I'd like to think that Margot learned a lesson about player evaluation, the give and take of good old-fashioned horse trading, but she probably didn't. The next year she was back in charge of sales and marketing, and doing an outstanding job by all of the accounts that I heard. Still word slowly spread through the league grapevine that she was 'very challenging' to work with and that she didn't manage people very well or make any friends with her counterparts at the main league office or the other thirty-one teams. Still two years later she got that expected promotion to Executive Vice-President, managing all non-football operations for the team. She was now virtually the owner of the club in all but name.
Time Magazine ran a cover story on her, discussing her youth, business and management strategies, her youth, and her love of color-coded notes in her monstrous sized daily schedule organizer book. Oh, and they discussed her youth some more. Aged twenty-seven and the world (or at least the Coyotes) was her oyster. The news story also made it rather clear that the lovely and talented Ms. Margot was a serial first dater, rarely if ever giving a man a second chance with her. Her philosophy was clear; work came first in her life and romance fell somewhere around 29th place.
I felt a bit left out that the Time article had made no mention of me whatsoever, but then again I had just turned thirty, so I guess that meant that I wasn't a wonder-kid anymore.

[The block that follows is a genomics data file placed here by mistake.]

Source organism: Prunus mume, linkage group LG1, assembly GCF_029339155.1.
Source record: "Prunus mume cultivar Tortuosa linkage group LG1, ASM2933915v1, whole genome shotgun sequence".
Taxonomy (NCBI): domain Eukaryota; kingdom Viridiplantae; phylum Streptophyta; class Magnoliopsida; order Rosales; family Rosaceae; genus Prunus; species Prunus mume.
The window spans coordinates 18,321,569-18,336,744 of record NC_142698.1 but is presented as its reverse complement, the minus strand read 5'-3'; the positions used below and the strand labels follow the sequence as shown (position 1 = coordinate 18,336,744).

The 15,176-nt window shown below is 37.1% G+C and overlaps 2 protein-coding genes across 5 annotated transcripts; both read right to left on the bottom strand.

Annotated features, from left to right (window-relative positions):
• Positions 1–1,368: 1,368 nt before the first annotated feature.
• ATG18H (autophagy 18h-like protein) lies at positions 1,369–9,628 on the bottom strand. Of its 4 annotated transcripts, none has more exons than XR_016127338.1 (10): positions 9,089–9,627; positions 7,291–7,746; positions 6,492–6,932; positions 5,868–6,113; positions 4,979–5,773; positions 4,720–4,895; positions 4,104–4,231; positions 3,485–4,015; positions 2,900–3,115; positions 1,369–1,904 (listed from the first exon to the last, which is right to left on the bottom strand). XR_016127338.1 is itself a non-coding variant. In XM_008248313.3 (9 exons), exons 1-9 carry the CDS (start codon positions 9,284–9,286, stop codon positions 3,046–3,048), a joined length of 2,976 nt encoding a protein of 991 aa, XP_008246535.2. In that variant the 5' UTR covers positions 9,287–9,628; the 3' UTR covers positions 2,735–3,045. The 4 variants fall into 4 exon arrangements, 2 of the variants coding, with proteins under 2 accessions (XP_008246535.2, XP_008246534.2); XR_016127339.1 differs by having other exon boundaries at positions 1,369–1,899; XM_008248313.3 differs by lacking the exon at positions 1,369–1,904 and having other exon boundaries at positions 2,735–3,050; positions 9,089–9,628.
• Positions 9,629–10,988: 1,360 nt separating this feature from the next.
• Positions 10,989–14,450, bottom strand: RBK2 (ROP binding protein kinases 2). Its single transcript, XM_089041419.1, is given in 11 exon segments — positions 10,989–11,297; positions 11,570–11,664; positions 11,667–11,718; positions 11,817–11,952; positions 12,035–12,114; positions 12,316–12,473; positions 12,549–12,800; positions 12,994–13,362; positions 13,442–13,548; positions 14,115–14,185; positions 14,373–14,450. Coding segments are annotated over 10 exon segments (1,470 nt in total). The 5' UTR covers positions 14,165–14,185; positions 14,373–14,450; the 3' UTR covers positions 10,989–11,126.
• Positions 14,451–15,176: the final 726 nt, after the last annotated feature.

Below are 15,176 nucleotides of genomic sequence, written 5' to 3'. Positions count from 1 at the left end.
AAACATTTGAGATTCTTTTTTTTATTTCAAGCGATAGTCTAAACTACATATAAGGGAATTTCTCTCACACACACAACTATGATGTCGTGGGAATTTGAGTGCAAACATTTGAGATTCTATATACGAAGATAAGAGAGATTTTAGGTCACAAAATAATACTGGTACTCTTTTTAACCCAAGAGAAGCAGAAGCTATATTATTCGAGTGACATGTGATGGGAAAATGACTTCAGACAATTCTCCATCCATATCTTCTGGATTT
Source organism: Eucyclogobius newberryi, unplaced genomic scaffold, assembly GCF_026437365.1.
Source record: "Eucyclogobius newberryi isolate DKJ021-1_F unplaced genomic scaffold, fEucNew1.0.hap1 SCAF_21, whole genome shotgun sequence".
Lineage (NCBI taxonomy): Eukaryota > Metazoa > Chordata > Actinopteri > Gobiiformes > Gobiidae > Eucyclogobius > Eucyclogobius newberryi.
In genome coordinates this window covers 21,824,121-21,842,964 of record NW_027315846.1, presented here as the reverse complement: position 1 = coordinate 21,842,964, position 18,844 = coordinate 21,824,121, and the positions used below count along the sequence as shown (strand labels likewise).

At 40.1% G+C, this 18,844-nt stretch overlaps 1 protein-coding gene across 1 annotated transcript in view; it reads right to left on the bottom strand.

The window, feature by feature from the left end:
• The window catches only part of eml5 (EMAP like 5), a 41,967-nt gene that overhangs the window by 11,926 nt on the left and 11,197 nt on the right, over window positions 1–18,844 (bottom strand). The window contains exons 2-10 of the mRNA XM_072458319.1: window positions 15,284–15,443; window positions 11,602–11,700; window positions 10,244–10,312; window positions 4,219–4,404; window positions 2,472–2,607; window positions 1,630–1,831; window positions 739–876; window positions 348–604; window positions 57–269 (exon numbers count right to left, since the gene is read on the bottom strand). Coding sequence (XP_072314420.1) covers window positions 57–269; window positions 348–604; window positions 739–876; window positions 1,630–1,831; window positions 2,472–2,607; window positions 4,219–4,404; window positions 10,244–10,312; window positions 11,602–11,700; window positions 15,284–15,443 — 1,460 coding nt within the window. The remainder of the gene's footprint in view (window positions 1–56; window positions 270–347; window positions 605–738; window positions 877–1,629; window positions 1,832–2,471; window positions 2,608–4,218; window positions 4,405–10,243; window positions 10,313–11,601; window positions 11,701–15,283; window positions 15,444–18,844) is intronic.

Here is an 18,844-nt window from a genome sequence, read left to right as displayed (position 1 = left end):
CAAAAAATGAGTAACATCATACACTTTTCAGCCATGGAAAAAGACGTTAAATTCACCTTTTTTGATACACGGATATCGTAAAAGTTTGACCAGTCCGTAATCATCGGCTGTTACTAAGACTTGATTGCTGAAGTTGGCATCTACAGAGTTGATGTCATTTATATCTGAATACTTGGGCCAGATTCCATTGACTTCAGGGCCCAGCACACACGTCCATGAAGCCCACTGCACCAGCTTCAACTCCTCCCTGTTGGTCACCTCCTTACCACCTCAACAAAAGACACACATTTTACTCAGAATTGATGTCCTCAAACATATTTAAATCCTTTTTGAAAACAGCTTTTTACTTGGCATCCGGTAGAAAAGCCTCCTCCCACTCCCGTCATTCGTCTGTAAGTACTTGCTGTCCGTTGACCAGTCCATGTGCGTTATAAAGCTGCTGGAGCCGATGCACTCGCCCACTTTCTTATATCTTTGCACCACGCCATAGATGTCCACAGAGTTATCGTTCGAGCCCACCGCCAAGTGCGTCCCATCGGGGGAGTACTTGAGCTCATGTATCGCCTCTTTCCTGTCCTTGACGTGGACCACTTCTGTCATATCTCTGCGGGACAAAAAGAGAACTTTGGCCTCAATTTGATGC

Still this was a bit of a wakeup call for me as well. I started to hit the player's gym everyday to work out until I was nearly as buff as they were. I also made a mental note to start doing some more dating myself and found a few worthy of regular attention, but none of them were quite Ms. Right. At least I was now having some fun for a change.
This fourth season was my make-or-break year. We had been awful my first season (as expected) and used our plethora of nice high draft picks at the next draft to start loading up on skill positions, including our quarterback of the future. We kept him on the bench all of the next season so that he could slowly learn the faster pro-style game without being tossed to the wolves right off the bat. Besides, I still hadn't forged an offensive line skilled and tough enough to keep him alive and healthy yet. Our owner had a few white knuckled moments, but he kept his word and his hands off.
We only mostly sucked that next year, but I could tell that most of the main pieces were now assembled, we just needed time, training and experience. Now it was up to coaching. The players hated my disciplinarian slave-driver, but they either learned to execute the system or else their folder appeared on top of my desk to be traded off ... usually for someone at least as good and talented.
Last season we nearly made the playoffs, but our inexperience hurt us in several ways. Too many penalties and dumb rookie mistakes, but at least these were only mental mistakes that coaching can eventually correct. After yet another promising draft of youngsters to provide more bench depth and plug a few last remaining weaknesses, I felt that we were about ready to contend, and be a force to be reckoned with for years to come.
This was my final promised fourth season to rebuild the team and it was going to be playoffs or bust this time around!